Restaurants say they still need more help to survive pandemic
Gov. Andrew Cuomo said New York City restaurants can operate at 75% of capacity beginning May 7, bringing rules there in line with the rest of the state.
While COVID-19 restrictions are easing for restaurants and bars across the state, the industry, hit hard by the pandemic, said more needs to be done.
This week, the state Legislature ended an executive order by Cuomo that required food to be served with all alcoholic drink orders. It had been in place ever since bars and restaurants were allowed to reopen last summer.
The measure passed unanimously in both houses on April 28.
Sen. Ed Rath from the Buffalo area supported legal challenges from some western New York restaurants to end many of the restrictions, including limits on indoor dining capacity and curfews.
“While this is a welcome step, it has taken far too long to get here,” Rath said on the Senate floor. “It shouldn’t take lawsuits and court hearings for our struggling restaurants to be heard.”
Rath said the state’s own data shows that restaurants and bars account for just a small percentage of coronavirus transmissions.
Hours before that vote, Cuomo announced that he, too, favored ending the food requirement. He also said he’d lift midnight curfews on restaurants and bars later in May.
Many restaurants and bars expressed relief.
Andrew Rigie, executive director of the NYC Hospitality Alliance, is also encouraged by New York City Mayor Bill de Blasio’s announcement that he intends to fully reopen the city by July 1.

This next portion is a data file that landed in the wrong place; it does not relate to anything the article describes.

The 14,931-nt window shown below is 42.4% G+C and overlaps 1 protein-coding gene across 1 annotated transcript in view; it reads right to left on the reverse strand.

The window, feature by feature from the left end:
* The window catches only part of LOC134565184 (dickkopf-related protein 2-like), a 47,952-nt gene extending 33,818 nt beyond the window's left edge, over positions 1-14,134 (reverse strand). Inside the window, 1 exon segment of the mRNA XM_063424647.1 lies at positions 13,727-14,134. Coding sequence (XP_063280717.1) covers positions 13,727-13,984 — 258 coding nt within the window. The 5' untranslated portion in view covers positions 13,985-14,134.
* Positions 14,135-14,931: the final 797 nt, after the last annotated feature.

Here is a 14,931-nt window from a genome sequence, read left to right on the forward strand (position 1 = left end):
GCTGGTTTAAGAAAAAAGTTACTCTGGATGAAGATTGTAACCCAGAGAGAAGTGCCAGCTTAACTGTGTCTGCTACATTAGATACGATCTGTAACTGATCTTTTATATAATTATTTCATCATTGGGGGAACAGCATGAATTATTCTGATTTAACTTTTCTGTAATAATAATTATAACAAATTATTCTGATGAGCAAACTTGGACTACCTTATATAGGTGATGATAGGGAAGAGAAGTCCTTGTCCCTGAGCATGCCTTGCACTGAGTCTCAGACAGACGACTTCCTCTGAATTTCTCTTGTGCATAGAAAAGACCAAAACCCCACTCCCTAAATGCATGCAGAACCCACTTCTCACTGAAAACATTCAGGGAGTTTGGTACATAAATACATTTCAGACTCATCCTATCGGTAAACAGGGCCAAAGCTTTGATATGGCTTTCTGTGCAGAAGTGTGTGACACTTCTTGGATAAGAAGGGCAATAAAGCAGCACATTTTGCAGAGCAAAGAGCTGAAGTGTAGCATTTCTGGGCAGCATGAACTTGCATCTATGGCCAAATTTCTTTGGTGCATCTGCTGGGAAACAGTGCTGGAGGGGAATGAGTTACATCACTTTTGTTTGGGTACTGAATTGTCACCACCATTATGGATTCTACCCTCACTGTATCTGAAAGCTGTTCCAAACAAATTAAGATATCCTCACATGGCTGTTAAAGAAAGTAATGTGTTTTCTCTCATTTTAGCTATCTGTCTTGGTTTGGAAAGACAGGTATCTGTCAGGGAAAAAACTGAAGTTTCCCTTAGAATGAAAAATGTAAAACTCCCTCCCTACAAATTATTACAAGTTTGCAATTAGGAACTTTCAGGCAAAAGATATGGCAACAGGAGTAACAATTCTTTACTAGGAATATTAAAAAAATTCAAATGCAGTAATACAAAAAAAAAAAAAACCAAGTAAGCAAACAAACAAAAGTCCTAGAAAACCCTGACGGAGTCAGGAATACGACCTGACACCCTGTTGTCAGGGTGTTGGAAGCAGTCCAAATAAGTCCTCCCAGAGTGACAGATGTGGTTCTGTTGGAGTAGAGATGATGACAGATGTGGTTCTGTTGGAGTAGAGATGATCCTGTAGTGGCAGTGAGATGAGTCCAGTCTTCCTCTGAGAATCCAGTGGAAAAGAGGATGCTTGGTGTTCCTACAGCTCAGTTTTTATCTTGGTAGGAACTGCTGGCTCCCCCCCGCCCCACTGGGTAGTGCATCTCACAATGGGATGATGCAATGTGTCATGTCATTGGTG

But Rigie, in a statement, said government leaders can do more to help. They’d like to see a temporary rule that allows take-out alcoholic drinks be made permanent, saying it will be a while before everyone is comfortable dining inside.
Patrick Noonan runs El Loco Mexican Café in Albany and is the chair of a group of independently owned restaurants and bars. He said the take-out drink sales helped keep restaurants from closing and decreased the need for layoffs.
“Permanent to-go cocktail policy in New York would be most appreciated,” said Noonan, who added recent surveys show 63% of patrons intend to continue ordering cocktails to go, even when full indoor dining is allowed.
Assemblyman John McDonald, a Democrat from Cohoes, supports the bill, which is sponsored by Albany Assemblywoman Pat Fahy. He said ordering mixed drinks as part of his New Year’s Eve to-go dinner order was a nice treat during the long pandemic-restricted winter.
“It was great to have something professionally put together,” McDonald said.
The restaurant groups also want to limit charges by third-party delivery services. They said some services like Uber Eats and Grub Hub take up to a third of the bill for a food order.
And they said the federal and state bureaucracies need to be better at connecting restaurants to grants and loans that are now available in the federal Restaurant Revitalization Fund. They said the money can be used for, among other things, improving indoor air quality in their establishments.